A Dialogue With Halcyon -- Encouraging Change in the Rubber Industry

By Etelle Higonnet 

The world of rubber has been changing at an incredible pace.

Change starts at the bottom. In the last two years, one major tire company after another has agreed to transition from destructive practices that trash the planet to a new path towards deforestation-free rubber. The tire revolution has inspired some courageous action from a few car companies who have begun embracing deforestation-free rubber as well. Since tires account for more than 2/3 of the world’s rubber demand, these reforms have, in turn, influenced major supplier companies from Asia to Africa to take notice as the industry shifts around them.

Encouraged by this progress and eager to accelerate its spread, Mighty Earth decided to investigate the supply chain of the world’s biggest rubber supplier, Halcyon — which controls 12 percent of the planet’s rubber. Positive change from this company could be key to transforming the broader industry. It was an opportunity too good to ignore. And so, drawing from my experience in the country and in corporate negotiations to promote human rights and stop forest destruction, I began to plan a visit to Cameroon. Halcyon is a major player there – the third largest employer in the country, Halcyon controls two massive plantations called Sudcam and Hevecam which, together, make up the biggest rubber concession in the world.

Upon arrival, I was immediately met by our local partner, Victorien, from the organization Appui pour la Protection de l’Environnement et le Développement (APED), the leading local NGO working in the region where Halcyon has one of its gigantic rubber plantations, Hevecam. Diving straight into work, Victorien and I finished hammering out a detailed plan to investigate a number of communities that were affected by deforestation for rubber in and around Hevecam.

We wanted to hear the whole story, and aimed to talk with communities that had been recently affected as well as those that experienced land grabbing and abuses as many as four decades ago. We were also trying to ensure an even balance of indigenous and non-indigenous communities so that everybody’s voice would be reflected in our investigation.

Upon arrival at each community – whether we had traveled by well-paved highways, bumpy back roads, or hiked on forest trails to get there – we faced a similar refrain: a litany of abuses, often with the same core messages. “We are being poisoned,” they told us. “Help us get clean water. Our forests are gone. Everything we used to live off of is poisoned, dead, gone. What will we do now?” As we continued in our interviews we learned of ongoing extensive deforestation, loss of biodiversity, and destruction of culturally significant indigenous land at the hands of Hevecam.

In this bleakness, though, one ray of hope emerged: communities reported that in the last two years, Hevecam had become slightly more receptive to their grievances. As we began asking around, it became clear that Halcyon was open to positive dialogue. Here, then, was our opportunity to act.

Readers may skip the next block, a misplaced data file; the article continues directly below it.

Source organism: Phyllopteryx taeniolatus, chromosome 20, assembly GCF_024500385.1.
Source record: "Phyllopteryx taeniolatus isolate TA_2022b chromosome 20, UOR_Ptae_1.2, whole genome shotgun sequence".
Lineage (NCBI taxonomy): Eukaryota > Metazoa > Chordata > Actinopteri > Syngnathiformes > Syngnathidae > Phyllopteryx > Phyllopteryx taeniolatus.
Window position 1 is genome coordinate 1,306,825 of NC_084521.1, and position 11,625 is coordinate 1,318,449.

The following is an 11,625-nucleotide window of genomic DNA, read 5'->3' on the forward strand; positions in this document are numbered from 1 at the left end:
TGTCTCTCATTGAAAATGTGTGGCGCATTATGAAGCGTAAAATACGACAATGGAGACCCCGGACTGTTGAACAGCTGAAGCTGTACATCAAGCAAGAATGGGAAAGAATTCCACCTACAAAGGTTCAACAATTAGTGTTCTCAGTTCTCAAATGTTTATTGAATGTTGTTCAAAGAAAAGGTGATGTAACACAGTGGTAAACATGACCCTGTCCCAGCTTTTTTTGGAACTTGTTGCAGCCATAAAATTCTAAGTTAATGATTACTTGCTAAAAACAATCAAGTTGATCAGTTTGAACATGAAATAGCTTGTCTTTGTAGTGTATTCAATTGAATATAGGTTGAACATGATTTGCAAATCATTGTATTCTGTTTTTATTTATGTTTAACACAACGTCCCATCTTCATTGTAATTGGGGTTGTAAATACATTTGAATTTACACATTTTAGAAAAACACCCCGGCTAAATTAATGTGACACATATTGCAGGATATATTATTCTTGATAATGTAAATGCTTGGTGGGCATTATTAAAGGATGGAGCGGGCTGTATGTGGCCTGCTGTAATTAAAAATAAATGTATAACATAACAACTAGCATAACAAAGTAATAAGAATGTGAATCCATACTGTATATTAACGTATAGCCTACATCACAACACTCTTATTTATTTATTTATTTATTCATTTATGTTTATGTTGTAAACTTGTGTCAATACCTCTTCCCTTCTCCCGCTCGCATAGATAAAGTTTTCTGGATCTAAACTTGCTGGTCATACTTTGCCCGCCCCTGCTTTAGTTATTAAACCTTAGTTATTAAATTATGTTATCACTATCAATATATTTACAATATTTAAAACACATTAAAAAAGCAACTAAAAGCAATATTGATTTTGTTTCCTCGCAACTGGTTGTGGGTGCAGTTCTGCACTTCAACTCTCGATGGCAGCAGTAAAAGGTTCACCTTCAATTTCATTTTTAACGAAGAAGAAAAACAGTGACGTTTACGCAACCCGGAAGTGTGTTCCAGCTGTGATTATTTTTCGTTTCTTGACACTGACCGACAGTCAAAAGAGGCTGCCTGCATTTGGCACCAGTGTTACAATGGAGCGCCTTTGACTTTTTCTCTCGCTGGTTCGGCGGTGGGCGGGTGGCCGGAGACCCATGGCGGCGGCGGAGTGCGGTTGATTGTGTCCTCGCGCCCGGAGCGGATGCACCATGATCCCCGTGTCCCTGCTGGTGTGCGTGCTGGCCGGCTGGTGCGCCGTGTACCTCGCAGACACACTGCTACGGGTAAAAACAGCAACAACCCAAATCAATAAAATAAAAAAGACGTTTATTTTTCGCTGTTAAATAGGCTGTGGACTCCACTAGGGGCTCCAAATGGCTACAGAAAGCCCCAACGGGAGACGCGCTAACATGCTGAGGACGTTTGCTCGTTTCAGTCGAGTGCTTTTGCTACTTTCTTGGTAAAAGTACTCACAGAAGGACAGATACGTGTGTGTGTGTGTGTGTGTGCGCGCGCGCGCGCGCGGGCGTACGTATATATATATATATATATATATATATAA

Two months later, I returned to Cameroon with a draft report to share with key stakeholders. We wanted to ensure that we were uplifting the voices of local stakeholders, accurately portraying their concerns, and emphasizing the right problems and proposed solutions. With the help of Victorien, as well as Cameroon’s Goldman Prize winner and NGO leader Samuel Nguiffo, we sought feedback from a platform of 50 local NGOs working to curb deforestation, called the Plateforme Forets et Communautes. The next day, we gathered in the offices of Greenpeace Cameroon to meet with our hosts and indigenous leaders from different parts of the country. These leaders came together to share their experiences, advise us on how to improve our report, and shed light on what our work should emphasize going forward. Their courage, dynamism, and constructive spirit made this day of consultation a tremendous success.

The next morning, at the crack of dawn, Victorien and I drove from Yaounde to Douala with Armelle, a colleague of Samuel’s from the organization Centre pour l’Environnement et de Développement (CED), to meet with Halcyon representatives and start our negotiations. After two days, it turned out to be one of the most positive and encouraging corporate engagement meetings that I have ever experienced.

The corporate executives were open minded, thoughtful, well-informed, and fully willing to engage. In addition to finalizing the report based on feedback we had received from civil society, NGOs, indigenous leaders, and the company itself, we were also able to respectfully and collaboratively hammer out an agreement on next steps to address past environmental and social harms.

You can see the resulting agreement here.

From beginning to end, this experience reinforced the importance of trusting in the multifaceted expertise and professionalism of local NGOs as well as the invaluable knowledge of the affected indigenous leaders. It illustrated the importance of clear, honest, and open dialogue with corporations and the value of finding corporate interlocutors who are truly open to meaningful change.

Mighty Earth hosted a special Facebook Live event, ‘Convening Truth to Power: Cleaning Up the Rubber Supply Chain‘ where I discussed the power of investigations, working with local communities to speak truth to power, and the importance of this accomplishment in light of the current state of rubber sustainability.

Mighty Earth was honored to help highlight existing problems and to reach such a positive outcome by working with companies, NGOs and other stakeholders towards a solution. We’re hopeful this journey will help put rubber and tire companies on the right path, as they help realign an entire industry to protect forests, farmers, and regular folks.